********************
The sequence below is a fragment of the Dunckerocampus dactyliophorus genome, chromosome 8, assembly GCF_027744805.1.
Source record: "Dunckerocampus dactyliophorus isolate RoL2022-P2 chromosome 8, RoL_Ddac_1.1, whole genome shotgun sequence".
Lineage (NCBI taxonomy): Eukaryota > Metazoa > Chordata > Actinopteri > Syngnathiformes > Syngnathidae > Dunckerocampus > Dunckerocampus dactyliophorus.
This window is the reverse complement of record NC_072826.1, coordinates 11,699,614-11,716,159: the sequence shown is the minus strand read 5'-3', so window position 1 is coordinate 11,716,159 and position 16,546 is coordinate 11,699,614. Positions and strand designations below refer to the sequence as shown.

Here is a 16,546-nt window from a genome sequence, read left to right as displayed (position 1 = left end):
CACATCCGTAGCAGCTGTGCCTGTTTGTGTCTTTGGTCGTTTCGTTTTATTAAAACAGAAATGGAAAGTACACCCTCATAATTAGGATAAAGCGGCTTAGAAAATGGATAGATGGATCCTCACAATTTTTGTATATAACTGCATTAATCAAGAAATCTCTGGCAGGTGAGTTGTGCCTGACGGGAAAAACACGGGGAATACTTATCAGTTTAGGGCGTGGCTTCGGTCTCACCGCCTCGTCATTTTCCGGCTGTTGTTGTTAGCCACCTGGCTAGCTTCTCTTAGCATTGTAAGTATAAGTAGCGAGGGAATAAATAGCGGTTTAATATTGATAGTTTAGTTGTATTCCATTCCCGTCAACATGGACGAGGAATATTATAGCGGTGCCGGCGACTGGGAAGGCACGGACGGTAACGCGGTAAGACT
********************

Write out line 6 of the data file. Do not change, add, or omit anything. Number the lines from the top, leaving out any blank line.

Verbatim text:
CACATCCGTAGCAGCTGTGCCTGTTTGTGTCTTTGGTCGTTTCGTTTTATTAAAACAGAAATGGAAAGTACACCCTCATAATTAGGATAAAGCGGCTTAGAAAATGGATAGATGGATCCTCACAATTTTTGTATATAACTGCATTAATCAAGAAATCTCTGGCAGGTGAGTTGTGCCTGACGGGAAAAACACGGGGAATACTTATCAGTTTAGGGCGTGGCTTCGGTCTCACCGCCTCGTCATTTTCCGGCTGTTGTTGTTAGCCACCTGGCTAGCTTCTCTTAGCATTGTAAGTATAAGTAGCGAGGGAATAAATAGCGGTTTAATATTGATAGTTTAGTTGTATTCCATTCCCGTCAACATGGACGAGGAATATTATAGCGGTGCCGGCGACTGGGAAGGCACGGACGGTAACGCGGTAAGACT